What is digestive wellness?

Recently, I listened to interviews with 25 digestive experts in functional medicine.  Each speaker explained a different approach to fixing digestive issues, different from the techniques normally seen in medicine today. Sean Croxton ran these interviews, and it was very enlightening!

Our GI system is our “second brain.” It actually produces about 90% of our bodies serotonin and houses 2/3 of our immune system.

So I am going to share with you my Top 8 Insights from these interviews.

Digestive wellness tips


1. Chew your food! Almost every expert said chewing food thoroughly will lead to better digestion. This is because we have enzymes in our mouths that break down food before they even enter the stomach. Give it a try! Eat slowly and chew your food before swallowing.


2. Eat Mindfully. This goes along with Tip #1. When you are eating a meal, sit down at the table (without your phone, laptop or TV!!), take a few deep breaths, and begin eating slowly. Make sure to chew your food and take breaks in between a few bites. Eating like this and in a relaxing environment fires up digestion to help our GI work a little bit better.

mindful eating placemat


3. Consider taking probiotics. Probiotics are the “good guys” in our guts. We have a symbiotic relationship with them. We help them out by giving them a place to live and they help us out by keeping us healthy. Probiotics may not work for everyone, but it is definitely something to consider taking to see if digestive issues resolve. An RD or doctor can help you figure out which probiotic is the best to take. Not all are created equal!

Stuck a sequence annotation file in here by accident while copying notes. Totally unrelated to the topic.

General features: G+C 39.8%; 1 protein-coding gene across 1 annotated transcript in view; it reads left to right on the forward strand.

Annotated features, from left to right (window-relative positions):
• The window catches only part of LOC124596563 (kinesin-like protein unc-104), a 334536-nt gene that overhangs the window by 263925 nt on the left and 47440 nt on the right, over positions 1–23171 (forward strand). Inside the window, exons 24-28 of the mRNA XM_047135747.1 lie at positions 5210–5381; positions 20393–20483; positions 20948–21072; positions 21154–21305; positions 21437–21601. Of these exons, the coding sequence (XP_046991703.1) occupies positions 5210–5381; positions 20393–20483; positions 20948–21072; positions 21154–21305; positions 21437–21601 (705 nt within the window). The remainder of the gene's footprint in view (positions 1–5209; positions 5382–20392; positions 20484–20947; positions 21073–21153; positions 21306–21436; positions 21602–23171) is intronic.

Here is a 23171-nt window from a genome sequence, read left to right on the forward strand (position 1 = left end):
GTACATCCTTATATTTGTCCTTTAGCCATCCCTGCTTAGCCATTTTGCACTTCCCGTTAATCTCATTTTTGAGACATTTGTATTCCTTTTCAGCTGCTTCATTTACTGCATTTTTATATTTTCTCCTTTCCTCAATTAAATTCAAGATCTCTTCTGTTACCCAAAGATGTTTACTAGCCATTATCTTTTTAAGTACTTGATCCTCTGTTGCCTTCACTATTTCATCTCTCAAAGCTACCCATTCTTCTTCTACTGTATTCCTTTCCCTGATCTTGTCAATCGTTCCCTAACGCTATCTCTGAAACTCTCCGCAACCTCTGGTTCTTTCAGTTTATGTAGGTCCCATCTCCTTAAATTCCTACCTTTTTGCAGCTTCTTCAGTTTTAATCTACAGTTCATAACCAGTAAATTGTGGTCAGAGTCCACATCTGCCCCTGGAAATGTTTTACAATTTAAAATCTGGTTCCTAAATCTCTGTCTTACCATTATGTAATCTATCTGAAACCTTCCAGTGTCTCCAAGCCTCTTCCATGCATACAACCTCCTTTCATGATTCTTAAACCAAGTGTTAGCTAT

4. Stress Less. Okay, this one is easier said than done. But most, if not all, of the experts stressed (no pun intended) the relationship between stress and GI distress. We tend to digest better when we are relaxed. Use the Social Readjustment Rating Scale to see how stressed you may be in your life. Then, practice self care!


Activity to improve digestive wellness

5. Get Moving.  Go outside and take a “Leisure Walk.” Enjoy your surroundings. This helps to balance the nervous system and the enteric system (our second brain!). Have you heard of the enteric system? It is actually a fancy name for how your gut and brain are connected. Want to read more about your gut-brain connection? Take a look at our instagram post here.

This can also help with constipation issues. Remember, the best exercise for you is the kind you like.

exercise and diabetes

Anti-inflammation is key to digestive wellness

6. Combating inflammation. What is inflammation? It’s when a part of our bodies becomes reddened and swollen as a reaction to injury or infection. Too much inflammation in our bodies causes all kind of digestive issues. Certain foods may trigger inflammation in different people due to sensitivities. It’s important to get tested for these sensitivities. RBA offers LEAP testing, check out more information here.


7. The Low FODMAP Diet. Studies are showing that a diet low in fermentable oligosaccharides, disaccharides, monosaccharides and polyols (FODMAPs for short) may alleviate IBS symptoms. The idea is to cut out all foods in FODMAPs and then reintroduce certain categories one by one to see what specifically bothers your GI. Everyone has a different tolerance to these FODMAPs so the key is finding what works for you. An RD is here to help you solve your GI mystery!

FODMAP foods

Registered Dietitian

8. Consult a Professional. If you suffer from digestive issues, there is treatment! A team of experts in digestion will be able to assist you.  Consulting a Registered Dietitian will provide you the support you need to figure out what foods may be good for your digestive health. They can also look at patterns in your everyday diet to see where you might be able to make changes to liberate your GI symptoms.

Call us at 301-474-2499 or contact us here and we can help you with nutrition recommendations for digestive health. 


Blog updated May 2020


As a certified LEAP therapist, Dietitian Kathleen can help you solve your digestive difficulties with cutting edge research and state of the art protocols. Co-author of Cooking with Food Sensitivities Survival Guide.